G. W. F. Hegel (d. 1831) returned to the ontological argument; he maintained that finite consciousness was a "moment" in the self-enactment of Absolute Spirit, which thus assumed prerogatives formerly ascribed to divinity. Ludwig Feuerbach (d. 1872) explicitly launched atheism against Christian thought by inverting Hegel's thinking and reducing all references to the infinite to mere projections of finite spirit confronted with its own seemingly inexhaustible resources and aspirations. This tendency soon manifested itself as psychological atheism with Sigmund Freud (d. 1939), as socioeconomic atheism with Karl Marx (d. 1883), as ethical atheism with Jean-Paul Sartre (d. 1980) and Albert Camus (d. 1960), and as anthropological atheism with Maurice Merleau-Ponty (d. 1961), thereby pervading much of modern Western thought.
The Post-Atheistic Age
Reactions against this denial of any accessible signs of God's existence began with Friedrich Schleiermacher (d. 1834), who postulated, below the level of either reason or will, a feeling (Gefühl) or immediate awareness of the utter dependence of consciousness upon the sustaining reality of the transcendent whole, amounting to a God-consciousness within humankind. Roman Catholic thought, for its part, in the constitution Dei filius approved by the First Vatican Council in 1870, repudiated a "traditionalism" on the one hand and a "semirationalism" (in which, after a revelation from God, reason is able on its own to understand the pure mysteries of God that form the content of such revelation) on the other, opting instead for the possibility of a natural knowledge of at least God's existence. Paul Tillich (d. 1965) set a new tone in analyzing existential encounter, as opposed to metaphysical reflection; what he called disclosure experiences enable humankind to posit questions of ultimacy that are then answered in correlation to the revelatory act of a self-manifesting God. Wolfhart Pannenberg has recently argued, in reaction to Karl Barth's neoorthodoxy, which makes all acknowledgment of the true God a matter of religious faith, that history in its universality, open to human reason, offers hypothetical grounds for the reality of God. The available "proofs," then, are simply anthropological ways of formulating the question with precision and urgency—the question that humanity itself is. Because history has not yet run its course, all answers are provisional in kind, based upon anticipating the consummation of history in the resurrection of Christ.
Karl Rahner (d. 1984) and Bernard Lonergan (d. 1984) have attempted a rehabilitation of Thomas Aquinas's five "ways," viewing them as reflective and logical formulations of a prereflective, unthematic dynamism of finite spirit. This transcendental structure of human consciousness, which actualizes itself in the historical and categorical order, is described by Rahner as a pregrasp (Vorgriff) of God himself under the formality of holy mystery. In a radically different vein, Alfred North Whitehead (d. 1947), originating a movement loosely called process thought, views God as a coprinciple with the world in a universe ultimately not of being but of creative becoming. This argument for the existence of God arises from the need to explain novelty in a self-creative universe without making God an exception to, rather than the prime instantiation of, the metaphysical schema. Here God "lures" the world forward, even as it in turn supplies data for God's own creative advance into novelty (Process and Reality, 1929, 5.2).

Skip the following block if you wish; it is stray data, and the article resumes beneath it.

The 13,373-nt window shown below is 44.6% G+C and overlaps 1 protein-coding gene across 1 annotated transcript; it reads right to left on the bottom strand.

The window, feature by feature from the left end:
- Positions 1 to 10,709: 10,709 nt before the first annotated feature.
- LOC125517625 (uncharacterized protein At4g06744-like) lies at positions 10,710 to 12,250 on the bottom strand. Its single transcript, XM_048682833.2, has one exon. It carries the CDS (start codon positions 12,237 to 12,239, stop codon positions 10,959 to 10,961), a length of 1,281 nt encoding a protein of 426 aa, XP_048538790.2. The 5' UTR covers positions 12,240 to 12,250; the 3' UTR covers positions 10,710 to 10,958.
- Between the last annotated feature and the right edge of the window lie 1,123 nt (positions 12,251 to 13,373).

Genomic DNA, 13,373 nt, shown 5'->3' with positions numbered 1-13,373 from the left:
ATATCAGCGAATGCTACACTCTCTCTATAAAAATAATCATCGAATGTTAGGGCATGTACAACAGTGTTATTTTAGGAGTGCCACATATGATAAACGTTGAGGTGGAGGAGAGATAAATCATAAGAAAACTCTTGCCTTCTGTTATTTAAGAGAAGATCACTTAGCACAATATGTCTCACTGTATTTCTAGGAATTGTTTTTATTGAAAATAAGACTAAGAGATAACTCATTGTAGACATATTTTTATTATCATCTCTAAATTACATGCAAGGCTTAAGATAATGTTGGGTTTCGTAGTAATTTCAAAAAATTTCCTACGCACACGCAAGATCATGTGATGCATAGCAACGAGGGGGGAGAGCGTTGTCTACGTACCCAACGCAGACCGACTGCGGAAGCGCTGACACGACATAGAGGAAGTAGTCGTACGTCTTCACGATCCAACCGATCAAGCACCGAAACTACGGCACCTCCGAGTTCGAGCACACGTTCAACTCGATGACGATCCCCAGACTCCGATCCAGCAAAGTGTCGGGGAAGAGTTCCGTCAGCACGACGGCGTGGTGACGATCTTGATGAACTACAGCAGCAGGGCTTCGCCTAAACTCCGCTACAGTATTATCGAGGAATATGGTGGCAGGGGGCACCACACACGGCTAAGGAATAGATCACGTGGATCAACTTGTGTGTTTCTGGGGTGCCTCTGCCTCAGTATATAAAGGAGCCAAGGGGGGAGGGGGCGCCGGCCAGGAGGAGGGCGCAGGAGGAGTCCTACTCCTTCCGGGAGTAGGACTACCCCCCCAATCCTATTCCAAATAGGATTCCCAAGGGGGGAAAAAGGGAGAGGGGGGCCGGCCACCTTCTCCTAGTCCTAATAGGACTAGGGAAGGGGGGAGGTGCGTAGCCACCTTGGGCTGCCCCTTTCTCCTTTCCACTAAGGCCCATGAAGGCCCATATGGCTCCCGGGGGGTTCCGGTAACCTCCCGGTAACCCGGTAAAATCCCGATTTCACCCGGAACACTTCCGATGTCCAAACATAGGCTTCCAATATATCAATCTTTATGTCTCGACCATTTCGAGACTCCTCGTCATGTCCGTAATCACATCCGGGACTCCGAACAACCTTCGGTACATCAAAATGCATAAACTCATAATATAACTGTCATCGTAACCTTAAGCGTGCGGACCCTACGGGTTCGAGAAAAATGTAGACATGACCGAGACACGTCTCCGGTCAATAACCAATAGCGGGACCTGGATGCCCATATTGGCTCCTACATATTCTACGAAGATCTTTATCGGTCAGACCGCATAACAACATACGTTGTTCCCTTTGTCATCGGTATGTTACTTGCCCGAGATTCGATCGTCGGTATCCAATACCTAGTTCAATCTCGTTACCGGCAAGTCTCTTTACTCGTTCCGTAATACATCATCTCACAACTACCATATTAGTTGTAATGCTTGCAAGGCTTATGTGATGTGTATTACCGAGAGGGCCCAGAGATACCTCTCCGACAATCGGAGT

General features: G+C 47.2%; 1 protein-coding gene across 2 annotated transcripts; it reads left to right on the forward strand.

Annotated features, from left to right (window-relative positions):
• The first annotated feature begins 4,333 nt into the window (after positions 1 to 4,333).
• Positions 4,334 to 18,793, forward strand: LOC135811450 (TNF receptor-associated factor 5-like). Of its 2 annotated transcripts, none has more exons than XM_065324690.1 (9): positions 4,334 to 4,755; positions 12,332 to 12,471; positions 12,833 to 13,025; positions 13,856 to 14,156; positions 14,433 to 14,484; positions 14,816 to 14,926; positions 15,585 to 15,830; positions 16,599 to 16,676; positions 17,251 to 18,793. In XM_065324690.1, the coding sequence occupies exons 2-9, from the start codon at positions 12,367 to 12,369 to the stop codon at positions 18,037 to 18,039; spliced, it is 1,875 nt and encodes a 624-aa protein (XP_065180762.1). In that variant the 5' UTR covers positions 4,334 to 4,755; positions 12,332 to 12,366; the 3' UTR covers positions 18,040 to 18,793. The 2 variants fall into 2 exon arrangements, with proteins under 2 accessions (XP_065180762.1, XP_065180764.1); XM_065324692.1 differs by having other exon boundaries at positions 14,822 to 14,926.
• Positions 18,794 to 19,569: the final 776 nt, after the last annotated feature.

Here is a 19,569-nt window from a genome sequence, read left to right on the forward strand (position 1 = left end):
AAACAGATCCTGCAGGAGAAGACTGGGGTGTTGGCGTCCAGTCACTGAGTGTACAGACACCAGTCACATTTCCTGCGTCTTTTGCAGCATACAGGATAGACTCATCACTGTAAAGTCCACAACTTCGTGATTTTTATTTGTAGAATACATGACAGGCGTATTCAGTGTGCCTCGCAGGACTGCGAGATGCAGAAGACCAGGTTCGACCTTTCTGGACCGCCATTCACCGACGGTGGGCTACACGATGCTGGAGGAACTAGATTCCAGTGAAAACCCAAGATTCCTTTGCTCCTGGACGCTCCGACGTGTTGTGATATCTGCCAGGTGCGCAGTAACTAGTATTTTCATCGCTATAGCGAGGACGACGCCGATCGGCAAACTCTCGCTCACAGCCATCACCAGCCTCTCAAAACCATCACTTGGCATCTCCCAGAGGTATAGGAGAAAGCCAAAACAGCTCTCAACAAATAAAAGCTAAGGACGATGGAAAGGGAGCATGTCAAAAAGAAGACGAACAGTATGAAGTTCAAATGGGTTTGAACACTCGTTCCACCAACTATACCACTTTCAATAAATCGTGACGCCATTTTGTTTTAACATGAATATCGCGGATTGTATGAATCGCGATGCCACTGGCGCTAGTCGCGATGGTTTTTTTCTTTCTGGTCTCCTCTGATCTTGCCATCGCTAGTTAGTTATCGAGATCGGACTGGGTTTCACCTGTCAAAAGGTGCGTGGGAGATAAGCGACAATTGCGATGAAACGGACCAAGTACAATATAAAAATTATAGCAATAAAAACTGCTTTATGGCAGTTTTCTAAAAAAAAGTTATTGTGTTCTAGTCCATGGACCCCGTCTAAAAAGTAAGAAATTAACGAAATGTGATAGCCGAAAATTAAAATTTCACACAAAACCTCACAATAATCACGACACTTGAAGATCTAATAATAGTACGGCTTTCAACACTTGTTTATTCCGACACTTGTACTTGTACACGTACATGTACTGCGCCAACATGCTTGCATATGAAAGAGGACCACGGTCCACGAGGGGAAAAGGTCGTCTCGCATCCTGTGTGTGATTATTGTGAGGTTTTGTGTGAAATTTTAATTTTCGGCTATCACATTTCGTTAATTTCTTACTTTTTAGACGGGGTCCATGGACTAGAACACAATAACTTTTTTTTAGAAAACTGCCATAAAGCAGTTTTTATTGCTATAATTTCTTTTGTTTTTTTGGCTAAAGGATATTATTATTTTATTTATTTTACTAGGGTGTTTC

Present Status of the Proofs
Much of modern thought, especially that indebted to analytic philosophy, tends to dismiss all talk about proofs for God's existence as meaningless, because no verifiable content can be given to the very idea of God. De facto, neither theism nor atheism is considered to be either demonstrable or refutable by reason. The affirmation of God is taken to be a matter of faith (religious or otherwise) rather than of reason—but one which, once made, may manifest itself as entirely reasonable.
Cobb, John B., Jr. A Christian Natural Theology. Philadelphia, 1965. Chapters 4 and 5 contain an exposition of the argument from Alfred North Whitehead by one committed to its validity.
Dupré, Louis. A Dubious Heritage. New York, 1977. Incisive studies of the ontological, cosmological, and teleological arguments in the light of post-Kantian thought.
Gardet, Louis, and M. M. Anawati. Introduction à la théologie musulmane. Paris, 1948. A basic survey from a Christian perspective.
Goichon, Amélie-Marie. La philosophie d'Avicenne et son influence en Europe mediévale. Paris, 1944.
Hick, John, ed. The Existence of God. New York, 1964. Critical appraisals including the moral and religious arguments in light of present discussions.
Kenny, Anthony. The Five Ways. New York, 1969. A rejection, scholarly and moderate in tone, of each of the "five ways" as based ultimately on an outmoded cosmology.
Küng, Hans. Does God Exist? Garden City, N.Y., 1980. Contemporary argument against atheism and nihilism based on experiencing the trustworthiness of human existence.
Mackie, J. L. The Miracle of Theism: Arguments for and against the Existence of God. Oxford, 1982. Largely rejections of the traditional and contemporary arguments, with emphasis on the negating power of evil in the world.
Maritain, Jacques. Approaches to God. New York, 1954. Detailed defense of the "five ways" of Thomas Aquinas, plus a prephilosophic approach and one based on the dynamism of the intellect.
Mascall, E. L. The Openness of Being: Natural Theology Today. London, 1971. A survey of arguments including those of transcendental Thomism, of process thought, and of empiricism; basically a defense of a metaphysical approach to the question of God against Anglo-Saxon positivism.
Plantinga, Alvin, ed. The Ontological Argument, from St. Anselm in Contemporary Philosophers (1940). New York, 1965. An expository and critical exploration of the argument in its varied forms; does not include Plantinga's own ingenious formulation of the argument he presents later in chapter 10 of The Nature of Necessity (Oxford, 1974).
Smith, John E. Experience and God. New York, 1968. Critical assessments of the ontological, cosmological, and teleological arguments from a pragmatist's point of view. See especially chapter 5.
William J. Hill (1987)